Each evening this week, the Chapel has been open to all members of our community. We have listened to music, lit candles, read poems and prayed for peace in this troubled world of ours. The plight of displaced people thousands of miles from the safety of the Fylde Coast has touched the hearts of so many Rossallians.
We are a community that has always embraced the spirit of peace and reconciliation. And yesterday evening, we reflected upon the words of Harry Patch who died in 2010 at the age of 111. In 2005, Harry, a veteran of the First World War, travelled to Belgium where he met with Charles, a 105 year old German veteran. The meeting took place at the Menin Gate in Belgium and Charles and Harry exchanged gifts and sat together. With the wisdom that comes with great age, Harry later reflected that, ‘ the politicians who took us to war should have been given the guns and told to settle their differences themselves, instead of organising nothing better than legalised mass murder’. He concluded ‘irrespective of the uniforms we wore, we were all victims’.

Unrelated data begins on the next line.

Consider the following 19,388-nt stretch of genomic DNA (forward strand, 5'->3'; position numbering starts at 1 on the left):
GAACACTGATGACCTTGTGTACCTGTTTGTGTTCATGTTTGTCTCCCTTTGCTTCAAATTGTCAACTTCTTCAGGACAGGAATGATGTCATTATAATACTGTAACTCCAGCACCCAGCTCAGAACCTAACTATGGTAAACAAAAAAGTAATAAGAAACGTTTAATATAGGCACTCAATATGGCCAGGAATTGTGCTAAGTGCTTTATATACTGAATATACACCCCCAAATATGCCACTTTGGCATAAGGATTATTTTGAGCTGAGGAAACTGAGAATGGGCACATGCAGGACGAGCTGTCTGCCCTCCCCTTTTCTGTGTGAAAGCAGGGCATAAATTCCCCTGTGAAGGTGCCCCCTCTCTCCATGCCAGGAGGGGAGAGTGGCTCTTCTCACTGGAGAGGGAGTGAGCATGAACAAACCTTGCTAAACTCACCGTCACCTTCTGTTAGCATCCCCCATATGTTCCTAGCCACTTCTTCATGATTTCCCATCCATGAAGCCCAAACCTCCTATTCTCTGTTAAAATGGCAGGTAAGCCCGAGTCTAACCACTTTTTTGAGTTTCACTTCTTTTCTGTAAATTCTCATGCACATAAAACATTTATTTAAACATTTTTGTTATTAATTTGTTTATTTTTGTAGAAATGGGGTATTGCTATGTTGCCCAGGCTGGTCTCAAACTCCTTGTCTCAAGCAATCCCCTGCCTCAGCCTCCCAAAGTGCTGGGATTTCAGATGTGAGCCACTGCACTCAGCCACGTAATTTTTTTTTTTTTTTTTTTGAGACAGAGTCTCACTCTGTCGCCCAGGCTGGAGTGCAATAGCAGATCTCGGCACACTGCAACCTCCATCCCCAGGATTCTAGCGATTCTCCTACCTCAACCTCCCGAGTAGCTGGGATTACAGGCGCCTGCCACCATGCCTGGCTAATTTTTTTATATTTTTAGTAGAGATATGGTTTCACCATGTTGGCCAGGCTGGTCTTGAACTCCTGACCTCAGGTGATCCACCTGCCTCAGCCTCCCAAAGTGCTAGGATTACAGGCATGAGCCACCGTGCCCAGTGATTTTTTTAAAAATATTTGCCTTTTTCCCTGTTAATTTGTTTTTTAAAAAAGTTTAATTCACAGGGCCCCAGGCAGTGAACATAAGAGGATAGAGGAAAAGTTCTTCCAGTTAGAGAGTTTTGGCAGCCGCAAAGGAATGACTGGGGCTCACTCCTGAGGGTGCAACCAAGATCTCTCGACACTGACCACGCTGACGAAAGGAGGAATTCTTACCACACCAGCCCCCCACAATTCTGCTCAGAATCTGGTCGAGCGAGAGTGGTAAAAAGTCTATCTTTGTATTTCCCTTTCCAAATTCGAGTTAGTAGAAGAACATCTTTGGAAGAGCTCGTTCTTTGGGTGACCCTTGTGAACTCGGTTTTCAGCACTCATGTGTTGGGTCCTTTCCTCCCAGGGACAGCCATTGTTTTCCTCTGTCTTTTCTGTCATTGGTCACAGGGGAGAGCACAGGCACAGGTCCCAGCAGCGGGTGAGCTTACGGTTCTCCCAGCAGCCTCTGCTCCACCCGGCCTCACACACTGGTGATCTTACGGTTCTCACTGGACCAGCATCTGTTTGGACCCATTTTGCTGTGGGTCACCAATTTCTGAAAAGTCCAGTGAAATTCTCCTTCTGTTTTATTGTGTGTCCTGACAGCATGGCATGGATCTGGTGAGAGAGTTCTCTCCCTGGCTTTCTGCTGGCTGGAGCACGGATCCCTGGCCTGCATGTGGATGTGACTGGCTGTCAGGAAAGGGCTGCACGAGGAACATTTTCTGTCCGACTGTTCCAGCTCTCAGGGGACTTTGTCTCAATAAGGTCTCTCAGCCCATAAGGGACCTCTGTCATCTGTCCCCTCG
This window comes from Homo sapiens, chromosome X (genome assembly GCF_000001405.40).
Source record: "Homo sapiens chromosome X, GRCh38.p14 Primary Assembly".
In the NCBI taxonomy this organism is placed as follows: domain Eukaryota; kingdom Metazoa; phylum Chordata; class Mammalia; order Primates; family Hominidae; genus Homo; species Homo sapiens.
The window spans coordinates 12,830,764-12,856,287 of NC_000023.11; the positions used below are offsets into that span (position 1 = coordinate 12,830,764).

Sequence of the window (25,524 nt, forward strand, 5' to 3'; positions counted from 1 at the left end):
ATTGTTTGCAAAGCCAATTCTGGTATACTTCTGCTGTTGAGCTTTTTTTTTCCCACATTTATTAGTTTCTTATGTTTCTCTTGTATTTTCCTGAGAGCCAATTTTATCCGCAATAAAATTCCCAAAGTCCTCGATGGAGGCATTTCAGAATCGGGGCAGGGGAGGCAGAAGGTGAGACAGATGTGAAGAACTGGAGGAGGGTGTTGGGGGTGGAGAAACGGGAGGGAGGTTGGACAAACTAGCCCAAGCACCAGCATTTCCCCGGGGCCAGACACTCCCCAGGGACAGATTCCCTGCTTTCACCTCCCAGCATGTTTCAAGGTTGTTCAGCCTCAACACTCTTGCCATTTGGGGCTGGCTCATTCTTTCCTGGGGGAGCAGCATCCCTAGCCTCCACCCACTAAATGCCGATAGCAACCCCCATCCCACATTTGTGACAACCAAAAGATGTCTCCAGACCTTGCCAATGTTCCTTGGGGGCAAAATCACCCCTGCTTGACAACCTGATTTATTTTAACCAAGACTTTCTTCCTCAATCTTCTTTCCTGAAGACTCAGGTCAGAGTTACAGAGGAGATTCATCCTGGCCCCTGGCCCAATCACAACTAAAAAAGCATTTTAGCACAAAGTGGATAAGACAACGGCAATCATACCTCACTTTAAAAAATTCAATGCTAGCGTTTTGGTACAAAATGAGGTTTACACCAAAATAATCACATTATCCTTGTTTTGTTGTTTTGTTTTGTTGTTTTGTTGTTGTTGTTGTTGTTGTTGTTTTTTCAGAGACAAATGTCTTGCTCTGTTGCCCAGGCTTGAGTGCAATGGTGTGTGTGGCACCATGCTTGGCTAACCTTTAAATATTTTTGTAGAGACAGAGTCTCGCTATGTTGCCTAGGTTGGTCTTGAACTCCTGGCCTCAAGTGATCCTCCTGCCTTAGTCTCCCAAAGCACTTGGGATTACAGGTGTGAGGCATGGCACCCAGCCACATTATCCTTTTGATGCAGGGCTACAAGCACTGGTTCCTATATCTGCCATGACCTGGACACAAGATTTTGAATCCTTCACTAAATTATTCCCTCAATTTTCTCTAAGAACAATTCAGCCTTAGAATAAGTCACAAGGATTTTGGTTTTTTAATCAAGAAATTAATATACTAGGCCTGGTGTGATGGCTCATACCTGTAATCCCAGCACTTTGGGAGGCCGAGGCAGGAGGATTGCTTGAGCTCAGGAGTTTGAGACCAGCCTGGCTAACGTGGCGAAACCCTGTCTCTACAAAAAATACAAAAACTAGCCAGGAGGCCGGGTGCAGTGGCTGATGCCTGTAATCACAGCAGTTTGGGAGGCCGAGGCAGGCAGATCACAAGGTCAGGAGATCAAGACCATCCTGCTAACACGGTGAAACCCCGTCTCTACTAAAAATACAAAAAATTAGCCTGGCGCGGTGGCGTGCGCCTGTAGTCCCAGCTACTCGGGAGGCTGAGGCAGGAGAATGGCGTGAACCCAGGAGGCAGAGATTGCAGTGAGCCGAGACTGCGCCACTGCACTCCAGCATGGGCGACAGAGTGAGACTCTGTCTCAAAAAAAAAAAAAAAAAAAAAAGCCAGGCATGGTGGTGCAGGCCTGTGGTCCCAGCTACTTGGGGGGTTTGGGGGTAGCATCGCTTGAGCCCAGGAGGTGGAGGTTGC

So often, it is the School Chapel that becomes the focal point of our community. We are so fortunate to have such a beautiful building, one that encourages calm contemplation and is accessible to all members of our community. During much of the pandemic, it seemed symbolic of our togetherness and it served to anchor Rossallians – even when they were scattered throughout the world. It is a space which welcomes everyone; those who have a faith and those who have none. It embodies both the traditions of the past and our hopes for the future. It does so with a comforting permanence that reminds us that all things do eventually pass.
Our thoughts and prayers are with all Rossallian families who are experiencing uncertainty and anxiety during this time.
Headmaster of Rossall School